Thin and crisp personal pizza crusts are topped with rich tomato sauce, flavorful Italian sausage and sautéed vegetables. I’ve made this recipe over and over again the last month and I am still not tired of it! I finally can enjoy pizza again! Yes, even without dairy and gluten (or eggs or beans or a lot of other things to).
The team here at The Nourishing Gourmet thinks that it’s important to have good healthy pizza recipes, so we are sharing a few of our favorites this week!
This whole quinoa and coconut flour crust is technically grain-free as quinoa is considered a seed, not a grain (but most paleo foodies don’t use quinoa).
I have really not been able to make a good healthy pizza that fits our eating habits for a long time. I won’t go into our failures. They weren’t pretty. But at mnn.com, where I also blog, the editor asked me to make a gluten-free pizza crust, and I had been promising my oldest daughter (who is seven) that I’d try again. And I’m so glad that I did! What fun it’s been to enjoy this delicious food again.
What I also love about this recipe is that it’s a pretty well balanced meal when topped with enough vegetables and protein. While thick crust pizza can be a full carb-load, this version gives you only about ¼ cup quinoa per serving (if you eat the whole small sized pizza). I load up ours with lots of meat (about ¼ pound of sausage each), and as many vegetables as I can, and then serve it with a green salad on the side. For someone who is currently eating a moderate carbohydrate diet with plenty of protein, vegetables, and healthy fats, this meal works out to be just about right.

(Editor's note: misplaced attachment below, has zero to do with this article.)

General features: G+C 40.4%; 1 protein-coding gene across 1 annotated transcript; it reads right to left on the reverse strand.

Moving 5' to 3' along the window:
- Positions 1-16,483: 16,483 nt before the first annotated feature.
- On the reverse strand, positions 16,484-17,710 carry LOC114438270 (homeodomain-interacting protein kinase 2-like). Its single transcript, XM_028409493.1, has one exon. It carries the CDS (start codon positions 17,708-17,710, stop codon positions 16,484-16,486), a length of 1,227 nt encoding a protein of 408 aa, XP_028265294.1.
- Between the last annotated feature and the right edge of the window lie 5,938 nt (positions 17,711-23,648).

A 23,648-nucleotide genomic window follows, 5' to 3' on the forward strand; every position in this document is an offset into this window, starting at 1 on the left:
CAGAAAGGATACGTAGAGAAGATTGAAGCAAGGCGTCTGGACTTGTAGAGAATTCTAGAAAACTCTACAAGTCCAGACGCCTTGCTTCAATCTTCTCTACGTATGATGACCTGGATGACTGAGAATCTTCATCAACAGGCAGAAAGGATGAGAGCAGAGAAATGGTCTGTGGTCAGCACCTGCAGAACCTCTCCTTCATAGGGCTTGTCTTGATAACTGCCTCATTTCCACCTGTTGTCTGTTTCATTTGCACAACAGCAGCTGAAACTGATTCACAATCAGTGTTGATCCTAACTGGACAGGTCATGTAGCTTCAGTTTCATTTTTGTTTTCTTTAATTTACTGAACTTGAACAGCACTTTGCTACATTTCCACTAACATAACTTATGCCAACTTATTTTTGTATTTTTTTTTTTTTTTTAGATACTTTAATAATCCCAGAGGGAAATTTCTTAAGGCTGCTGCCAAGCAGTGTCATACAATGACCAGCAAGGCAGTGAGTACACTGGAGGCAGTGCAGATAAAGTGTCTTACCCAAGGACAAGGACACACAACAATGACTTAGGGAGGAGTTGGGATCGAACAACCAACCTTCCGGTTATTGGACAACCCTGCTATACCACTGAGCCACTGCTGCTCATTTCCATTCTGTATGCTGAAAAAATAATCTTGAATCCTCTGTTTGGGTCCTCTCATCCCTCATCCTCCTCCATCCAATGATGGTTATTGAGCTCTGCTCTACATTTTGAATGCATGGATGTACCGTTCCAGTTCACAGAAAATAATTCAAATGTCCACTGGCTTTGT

But, more importantly, we all enjoy it.
Now you can easily make a cheese pizza too using these crusts! Really, make your pizza with whatever toppings you like! Here are some important notes on the recipe. (Note: some links in this post are affiliate links. Thanks for supporting this website!)
- This recipe does depend on cast iron pans. If you don’t have some of these inexpensive workhorse pans, you should. I especially like these American made ones. For those on a budget, they are fairly easy to find second hand! I love this recipe so much, I am going to be buying a larger cast iron pan partly so that I can make a big pizza crust! But cast iron pans are great to have as they, especially after long-term use, have a natural non-stick quality and I find that food cooks better in them.
- I used a 6-inch and an 8-inch pan, as best as I can tell (I bought them second hand, so I am eye-balling it a little). With those two pans, this recipe makes 3 slightly thicker pizza crusts, or 4 thin-crusted pizzas. However, you can go with a 15-inch pan to make a bigger pizza. I can’t say exactly how the batter and that pan will work out. I’d guess that you’d have enough for one big one and maybe one small one. You can see the different sizes here and also check out this 17 inch one here. It would take a lot longer to make these personal sized pizzas if you won’t have two pans, so I’d recommend either making a bigger one, or having a lot of patience if making them one at a tim